Nowadays entrepreneurs are often described as problem solvers. Entrepreneurship can, therefore, be considered to be the process of identifying problems, solving those problems and getting rewarded for it. It can, therefore, be argued that any entrepreneurial venture which fails is a victim of either its failure to solve the problem which it set itself upon to solve or just merely picking the wrong problem to solve in the first place. This latter scenario is the one which will be discussed in detail here. No matter how novel or run of the mill your business idea is, the question you should always ask yourself is whether it solves a problem which is worth solving. Hopefully, by the time you finish going through this piece, you will have found out how to come up with an answer to this question.

Is the problem big enough?

Sometimes the problems which businesses tackle are not as big as we think they are. It is very easy to mistake a mere inconvenience for an actual problem. Problems are those issues which many customers recognise and are willing to pay for the solutions to. On the other hand, inconveniences are things which most of us can learn to live with. Solutions to inconveniences (i.e. conveniences) work best as additional features on products and services rather than as the bases of products or entire businesses.

I know that countless products and services are often lauded for how convenient they are, but you will realise that in many cases they solve actual pressing problems. For instance, describing a mobile phone as being merely more convenient than a landline is a gross understatement. At its worst extreme, entrepreneurs who neglect to consider the sizes of problems end up trying to solve imaginary ones. To use a very famous example, I feel like the people behind Kwese thought that lack of access to virtually unknown sports like handball on TV was a problem which needed solving in Zimbabwe. They were wrong; it turns out that we didn’t fall in love with soccer by accident.

To what extent does your solution address the problem?

So say you have identified a problem and it is indeed real and big enough for whoever solves it to be rewarded handsomely by the market. Unfortunately, it is now your proposed solution which must prove itself. Yes, you can identify a problem and still come up with a solution which falls short. For instance, consider renewable energy solutions versus deforestation in rural Zimbabwe. Various renewable energy solutions might be able to address the problem in theory but in fact, villagers cannot afford most of these. So while you may have addressed a real need, your solution has left a big part of it unaddressed i.e. your potential market’s average income which also happens to be part of the problem. This may sound bad, but as a business whose aim is to turn a profit, all that this means is that rural deforestation is not a (market) problem which is worth solving.

Why hasn’t anyone solved it yet?

One of the best tests you can apply to a problem which you think you can solve for profit is questioning why no one has done so yet. I know that it is very tempting to credit yourself with brilliance and foresight but give your ego time to settle before you jump to that particular and (strangely common) conclusion. Sometimes problems go unsolved because of many reasons such as they cannot be solved, they are costly to solve, the problem is not that big etc. Though this might go against your desire to be original, problems which more people have solved or are trying to are usually where the money is.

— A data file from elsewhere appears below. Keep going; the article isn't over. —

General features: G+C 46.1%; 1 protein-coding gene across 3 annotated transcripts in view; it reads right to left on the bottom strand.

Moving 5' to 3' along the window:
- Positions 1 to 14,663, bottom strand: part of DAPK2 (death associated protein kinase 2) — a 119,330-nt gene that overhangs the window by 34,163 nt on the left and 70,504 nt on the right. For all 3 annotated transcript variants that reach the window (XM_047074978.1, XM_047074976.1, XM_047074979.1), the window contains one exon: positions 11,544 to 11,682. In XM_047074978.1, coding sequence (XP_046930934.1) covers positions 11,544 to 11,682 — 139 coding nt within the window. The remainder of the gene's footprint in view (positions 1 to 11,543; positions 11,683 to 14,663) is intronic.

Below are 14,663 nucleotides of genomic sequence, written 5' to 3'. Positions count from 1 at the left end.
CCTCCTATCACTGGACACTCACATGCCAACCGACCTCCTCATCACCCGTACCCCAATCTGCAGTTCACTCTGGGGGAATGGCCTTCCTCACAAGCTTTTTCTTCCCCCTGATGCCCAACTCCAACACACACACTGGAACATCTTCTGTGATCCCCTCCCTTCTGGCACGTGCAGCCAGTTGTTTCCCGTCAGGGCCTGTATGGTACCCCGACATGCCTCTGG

Chase market needs rather than markets

Before there was all this talk of innovation, it was accepted that all an entrepreneur had to do was identify and exploit a great opportunity. In most cases, all that this means is that when you see other businesses succeeding in a certain space or industry, you blindly jump onto that wagon. This is the reason why so many companies, both big technology giants and Zimbabwean ones are trying so hard to replicate Whatsapp’s popularity and success (with very little success). In so doing these people are just chasing the perceived large market instead of identifying and trying to address actual customer pain points.

Beware of the “modern” startup trap

If you have ever looked at the selection criteria of most of the startup pitch and business plan competitions these days you already know that merely having a business idea that makes sense is no longer enough. Buzzwords like “disruption”, “innovation” and more are now making rounds even in classic business setups. This trend has inspired some local entrepreneurs (many of whom have fallen in love with the startup cultures from more advanced countries) to come up with business ideas which while brilliant enough to have decent shots at winning the aforementioned startup competitions, fare very poorly in the real world—particularly that part of it called Zimbabwe.

So does all this mean that these so-called innovative business ideas have no place in Zimbabwe and we should instead focus only on the grounded ones? Perhaps just stick to farming while we are at it? The answer is a resounding no. Our entrepreneurs (and perhaps pitch competition judges too) just need to make some adjustments to the filters which they use to scrutinize business ideas.